PHOENIX - The Pima County Sports and Tourism Authority is expected to plot its next move in trying to help Tucson retain its Major League Baseball spring training teams.
The goal is to try to keep the Arizona Diamondbacks and Colorado Rockies in Tucson after the Chicago White Sox announced plans to move its spring training to metropolitan Phoenix. With no money to improve facilities for the Diamondbacks and Rockies, there's concern the city's other two spring tenants will leave.
"Right now, there is no question the future of Cactus League baseball in southern Arizona is in question," said Tom Tracy, chairman of the Pima County Sports and Tourism Authority.
Late last month, the Arizona Legislature failed to approve a measure that would have paid for efforts to retain teams by levying a tax on rental cars, retail businesses, hotels, restaurants, bars and amusement businesses, including sporting events. The House approved the measure, but the Legislature adjourned before the proposal could get a vote in the Senate.
Such taxes could have been used, in part, to fix aging Hi Corbett Field and Tucson Electric Park, which are home to the three major-league clubs. The county has estimated that upgrades at Hi Corbett, which began hosting spring-training games in the 1940s, could cost up to $30 million. Estimates haven't been made for improvements to clubhouse facilities at Tucson Electric Park.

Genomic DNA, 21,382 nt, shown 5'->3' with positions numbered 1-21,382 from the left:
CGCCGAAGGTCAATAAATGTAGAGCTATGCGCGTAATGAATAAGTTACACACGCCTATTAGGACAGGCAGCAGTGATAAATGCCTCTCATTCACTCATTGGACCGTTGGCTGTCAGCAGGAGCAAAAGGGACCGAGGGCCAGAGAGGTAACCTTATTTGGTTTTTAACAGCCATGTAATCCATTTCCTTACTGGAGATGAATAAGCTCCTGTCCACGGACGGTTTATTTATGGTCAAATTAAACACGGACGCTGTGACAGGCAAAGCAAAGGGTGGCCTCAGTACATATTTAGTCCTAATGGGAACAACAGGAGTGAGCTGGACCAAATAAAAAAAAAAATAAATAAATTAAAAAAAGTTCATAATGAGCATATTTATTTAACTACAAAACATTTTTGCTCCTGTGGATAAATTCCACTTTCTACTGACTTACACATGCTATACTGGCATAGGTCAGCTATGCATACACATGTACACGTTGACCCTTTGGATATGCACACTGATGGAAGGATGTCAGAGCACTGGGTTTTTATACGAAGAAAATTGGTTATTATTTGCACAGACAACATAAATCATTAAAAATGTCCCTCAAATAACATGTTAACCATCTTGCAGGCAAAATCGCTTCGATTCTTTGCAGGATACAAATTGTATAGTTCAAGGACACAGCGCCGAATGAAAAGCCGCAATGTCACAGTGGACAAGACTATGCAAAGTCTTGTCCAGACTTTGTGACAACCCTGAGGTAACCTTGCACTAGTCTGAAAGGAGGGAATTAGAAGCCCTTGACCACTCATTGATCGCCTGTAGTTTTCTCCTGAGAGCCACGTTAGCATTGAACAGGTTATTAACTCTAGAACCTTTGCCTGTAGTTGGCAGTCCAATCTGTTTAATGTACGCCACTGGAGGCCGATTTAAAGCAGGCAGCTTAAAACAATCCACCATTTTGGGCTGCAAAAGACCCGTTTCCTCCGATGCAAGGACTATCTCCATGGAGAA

Tracy said that if all three teams left, they would take with them a combined $30 million that spring-training visitors pump into the local economy.
The departures also would deal a huge perception blow to the community, which competes for tourism and conventions with other medium-size markets, Tracy said.
Pima County supervisors created the sports authority this spring because they were concerned that if the White Sox left, the other two teams likely would follow. They also wanted to contend with the Arizona Sports and Tourism Authority, which has been the financial muscle behind renovating and building spring-training sites in Maricopa County.
The Pima County Sports and Tourism Authority is slated to meet July 16 to figure out what to do next.
Jay Alves, a Rockies spokesman, said the team plans to meet with Tucson business leaders in the near future about Hi Corbett, but he declined to answer questions.
The Diamondbacks say they are supportive of Tucson, but will not stay if the other teams bolt.
"We would do what we could to keep the Diamondbacks there and attract other teams," said Ken Kendrick, the team's managing general partner. "We would love for there to be four teams there, but I have little hope that can happen."